$39.00, Purple

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Relax the Back Betterback Seat Support

$169.00, Relax the Back

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Delineate the space

Essentially a placemat, but for when you're working rather than eating, a desk pad creates an office zone on your tabletop the minute you set it down. Yes, it's old school in an “I must keep up with my correspondence" sort of way, but it's also functional: A desk pad protects your kitchen table from pen marks and scratches, provides a smooth surface for using a mouse, and is simple to clean.

YSAGi Multifunctional Office Desk Pad

$14.00, Amazon

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Kingfom Leather Desk Pad

$28.00, Amazon

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Power station

One major difference between a kitchen table and an office set up? Access to electricity. If you need to keep multiple electronics and accessories charged throughout the day, stretching a ton of cords and cables from your workspace to the nearest outlets is just setting yourself up to trip. Keep things tidy (and fully powered) with a compact surge protector, with both standard and USB ports. You'll only need to use one outlet near the table to keep everything running smoothly; wrap excess cable in cord straps so the tabletop doesn't become a tangled mess.

T Teckin Smart Power Strip

$30.00, Amazon

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Shinola Power Supply 5 Port and Dual USB

$185.00, Shinola

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Avantree Reusable Cord Organizers, Pack of 20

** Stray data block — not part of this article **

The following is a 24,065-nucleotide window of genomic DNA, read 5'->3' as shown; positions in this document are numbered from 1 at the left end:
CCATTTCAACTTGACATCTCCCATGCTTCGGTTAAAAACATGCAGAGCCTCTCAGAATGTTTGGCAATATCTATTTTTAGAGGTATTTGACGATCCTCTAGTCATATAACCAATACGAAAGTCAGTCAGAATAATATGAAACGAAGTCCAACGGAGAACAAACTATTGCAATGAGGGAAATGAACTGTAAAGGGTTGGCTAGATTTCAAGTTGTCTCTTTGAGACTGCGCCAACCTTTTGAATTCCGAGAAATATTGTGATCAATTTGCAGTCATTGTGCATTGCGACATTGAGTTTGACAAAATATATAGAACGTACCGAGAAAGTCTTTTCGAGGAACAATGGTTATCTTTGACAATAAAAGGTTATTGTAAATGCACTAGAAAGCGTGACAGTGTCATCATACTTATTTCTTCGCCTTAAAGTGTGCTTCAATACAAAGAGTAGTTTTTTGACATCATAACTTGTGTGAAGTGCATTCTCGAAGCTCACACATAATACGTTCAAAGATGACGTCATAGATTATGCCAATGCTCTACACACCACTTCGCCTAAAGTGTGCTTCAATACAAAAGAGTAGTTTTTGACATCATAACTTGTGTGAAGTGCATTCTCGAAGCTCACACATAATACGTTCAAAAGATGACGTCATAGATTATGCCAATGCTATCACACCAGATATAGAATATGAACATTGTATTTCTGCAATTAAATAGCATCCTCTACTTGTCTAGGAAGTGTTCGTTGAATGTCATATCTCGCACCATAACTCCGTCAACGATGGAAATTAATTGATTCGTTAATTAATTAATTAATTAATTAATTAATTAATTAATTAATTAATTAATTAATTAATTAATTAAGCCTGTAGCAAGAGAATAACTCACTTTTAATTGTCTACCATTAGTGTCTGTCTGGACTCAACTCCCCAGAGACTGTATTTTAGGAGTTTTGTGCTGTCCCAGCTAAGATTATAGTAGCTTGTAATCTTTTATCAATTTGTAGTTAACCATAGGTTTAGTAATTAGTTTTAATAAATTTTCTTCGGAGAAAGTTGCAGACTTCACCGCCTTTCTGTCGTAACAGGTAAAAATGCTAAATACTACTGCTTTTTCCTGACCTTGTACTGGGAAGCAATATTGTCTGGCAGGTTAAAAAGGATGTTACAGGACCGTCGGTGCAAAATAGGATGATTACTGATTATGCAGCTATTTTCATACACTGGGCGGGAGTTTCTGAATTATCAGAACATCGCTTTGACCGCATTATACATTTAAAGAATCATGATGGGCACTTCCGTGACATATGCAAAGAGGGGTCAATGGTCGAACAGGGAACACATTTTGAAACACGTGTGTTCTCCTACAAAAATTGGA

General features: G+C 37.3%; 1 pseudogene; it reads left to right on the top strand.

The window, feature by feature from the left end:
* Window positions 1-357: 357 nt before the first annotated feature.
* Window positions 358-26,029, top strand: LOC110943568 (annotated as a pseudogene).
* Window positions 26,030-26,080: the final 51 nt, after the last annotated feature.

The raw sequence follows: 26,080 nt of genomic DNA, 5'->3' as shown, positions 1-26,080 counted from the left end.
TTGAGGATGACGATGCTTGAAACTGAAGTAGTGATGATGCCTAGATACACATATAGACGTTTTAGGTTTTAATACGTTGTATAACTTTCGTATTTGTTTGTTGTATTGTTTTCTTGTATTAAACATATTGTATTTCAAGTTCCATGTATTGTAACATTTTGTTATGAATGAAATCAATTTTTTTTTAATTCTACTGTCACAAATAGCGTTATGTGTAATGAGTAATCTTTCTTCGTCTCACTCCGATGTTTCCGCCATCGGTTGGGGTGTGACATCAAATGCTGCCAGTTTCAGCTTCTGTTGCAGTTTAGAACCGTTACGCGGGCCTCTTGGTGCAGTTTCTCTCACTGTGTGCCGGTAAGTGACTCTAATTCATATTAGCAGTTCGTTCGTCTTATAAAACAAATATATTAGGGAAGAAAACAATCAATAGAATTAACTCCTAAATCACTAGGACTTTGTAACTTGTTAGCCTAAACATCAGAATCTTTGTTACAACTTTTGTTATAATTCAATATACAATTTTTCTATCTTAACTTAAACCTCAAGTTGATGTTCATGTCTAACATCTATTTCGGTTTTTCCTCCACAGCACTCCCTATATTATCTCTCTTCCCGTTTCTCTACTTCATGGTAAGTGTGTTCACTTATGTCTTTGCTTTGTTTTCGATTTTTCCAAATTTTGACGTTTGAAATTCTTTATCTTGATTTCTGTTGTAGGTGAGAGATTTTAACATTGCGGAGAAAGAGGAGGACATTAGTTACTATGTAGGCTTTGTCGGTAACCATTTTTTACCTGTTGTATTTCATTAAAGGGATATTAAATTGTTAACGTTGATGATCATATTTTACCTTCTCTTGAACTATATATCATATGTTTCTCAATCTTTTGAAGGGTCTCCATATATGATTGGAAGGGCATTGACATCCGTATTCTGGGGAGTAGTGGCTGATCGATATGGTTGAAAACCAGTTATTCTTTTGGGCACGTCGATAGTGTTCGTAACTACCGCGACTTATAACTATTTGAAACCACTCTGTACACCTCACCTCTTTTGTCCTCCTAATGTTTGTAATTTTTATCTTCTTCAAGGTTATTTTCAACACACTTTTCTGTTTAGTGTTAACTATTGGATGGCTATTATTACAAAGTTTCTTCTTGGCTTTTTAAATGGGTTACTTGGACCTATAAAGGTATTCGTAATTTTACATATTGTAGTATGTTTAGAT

$7.00, Amazon

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Invest in some height

While you could make a standing desk out of a tall stack of cookbooks, the more elegant (and less precarious) solution is a simple tabletop converter. Collapsible models add height to your kitchen table when you need it, and store easily when you don't. Try a wooden scaffolding version if you're looking for something stylish and adjustable that breaks down completely when not in use; alternatively, the Cora converter extends to nearly 16 inches but is less than an inch and half wide when closed.

If you plan to stand for most of the day, a standing desk mat is a necessary finishing touch for your work from home set-up. This highly-rated model from ComfiLife comes in 11 colors and three sizes, so you can find one that fits seamlessly into your kitchen's style. Bonus: You can move it from your table to the floor in front of your sink when you're not working, to make washing dishes a little easier on your feet.

Rodolfo Lozano Modern Wood Scaffolding Desk

$137.00, Etsy

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Cora Standing Desk Converter

$149.00, Fully

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ComfiLife Anti-Fatigue Standing Floor Mat

$38.00, Amazon

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Originally Appeared on Epicurious